Some first-generation college students struggle with being pressured to drop out of school by family members who question why the student is dedicating an abundance of time and resources to their classes, she said.
“A faculty member who reaches out with encouragement and support to such a student may be what helps that student persist and complete their degree,” she said.
Funding for the institute was provided by a grant awarded to Lohman from the National Education Association Foundation.
Due to the long waiting list and positive feedback the institute has garnered among all faculty, the center is working to bring back the summer institute and develop similar seminars.
Original news source can be found here.
Contact the writer: email@example.com
Dr. Zarate is a full time professor and advocate for bilingual education and her research focuses on equitable access to higher education, college persistence among first-generation students, the educational trajectory of Latino students, and the family and social context of Latino students’ educational experiences. Learn more about Dr. Zarate here.
Dr. Rebecca Gutierrez-Keeton is a full time professor at the Educational Leadership Department. Her research interests involve higher education, multiple identity development, social justice, transition to college programs, women in student affairs, student perceptions of leadership, and Latina Leadership. Learn more about Dr. Rebecca Gutierrez-Keeton here.
Our very own College of Education faculty, Dr. Lisa Kirtman, Dr. Erica Bowers, and Dr. John Hoffman have recently been published in Metropolitan Universities Vol. 27.2 which focuses on practical and diverse approaches to the challenge of integrating engaged scholarship into academic culture and policies. Check it out: https://journals.iupui.edu/index.php/muj/article/view/21231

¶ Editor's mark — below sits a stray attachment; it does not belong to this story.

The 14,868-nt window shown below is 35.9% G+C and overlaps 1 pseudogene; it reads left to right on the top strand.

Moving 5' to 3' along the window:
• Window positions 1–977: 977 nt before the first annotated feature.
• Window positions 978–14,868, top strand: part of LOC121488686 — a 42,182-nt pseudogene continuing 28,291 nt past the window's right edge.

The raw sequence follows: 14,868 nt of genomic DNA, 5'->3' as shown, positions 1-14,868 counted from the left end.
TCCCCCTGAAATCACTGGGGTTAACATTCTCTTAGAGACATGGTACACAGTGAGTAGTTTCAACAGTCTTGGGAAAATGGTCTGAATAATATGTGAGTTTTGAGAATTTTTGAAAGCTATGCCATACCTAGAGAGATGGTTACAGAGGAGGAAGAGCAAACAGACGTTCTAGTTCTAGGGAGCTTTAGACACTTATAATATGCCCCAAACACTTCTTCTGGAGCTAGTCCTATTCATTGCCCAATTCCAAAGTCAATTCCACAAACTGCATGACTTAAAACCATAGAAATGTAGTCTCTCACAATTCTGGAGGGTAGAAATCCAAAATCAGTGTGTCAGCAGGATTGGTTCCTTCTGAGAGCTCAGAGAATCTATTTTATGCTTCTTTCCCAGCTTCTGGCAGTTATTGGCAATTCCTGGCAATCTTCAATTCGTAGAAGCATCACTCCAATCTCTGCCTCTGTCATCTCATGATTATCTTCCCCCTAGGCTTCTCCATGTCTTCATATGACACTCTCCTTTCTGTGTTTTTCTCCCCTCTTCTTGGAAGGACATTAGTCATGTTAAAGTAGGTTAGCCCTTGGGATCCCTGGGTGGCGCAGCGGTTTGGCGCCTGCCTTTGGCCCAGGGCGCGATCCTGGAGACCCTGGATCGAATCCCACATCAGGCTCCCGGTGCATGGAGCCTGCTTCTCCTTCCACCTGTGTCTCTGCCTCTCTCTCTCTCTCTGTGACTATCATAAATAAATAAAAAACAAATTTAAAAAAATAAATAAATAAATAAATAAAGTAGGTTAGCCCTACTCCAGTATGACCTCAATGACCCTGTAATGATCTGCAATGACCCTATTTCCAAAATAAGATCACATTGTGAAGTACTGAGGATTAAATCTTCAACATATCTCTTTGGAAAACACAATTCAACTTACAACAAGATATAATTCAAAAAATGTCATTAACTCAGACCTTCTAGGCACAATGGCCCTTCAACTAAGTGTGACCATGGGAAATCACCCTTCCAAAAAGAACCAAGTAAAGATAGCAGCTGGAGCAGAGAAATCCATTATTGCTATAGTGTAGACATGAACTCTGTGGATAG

Cal State Fullerton’s College of Education is hosting 16 faculty members from colleges and universities in Shanghai, China, who will be mentored by CSUF faculty members. The visiting scholars, sponsored by Shanghai Normal University, will be on campus for six months to learn teaching strategies and American culture, as well as conduct research and engage in discipline exchanges.
“These global exchanges are important to enhance and broaden cultural understanding for our students, and faculty and staff members,” said Ding-Jo H. Currie, lecturer in educational leadership, who is directing the scholar exchange.
The Chinese faculty members — from a variety of disciplines, such as computer science, engineering, English and social sciences disciplines — also will participate in workshops, observe classes and deliver guest lectures. The college also has a partnership with Shanghai Normal University to prepare its students in graduate-level training in CSUF’s master’s degree program in education-higher education.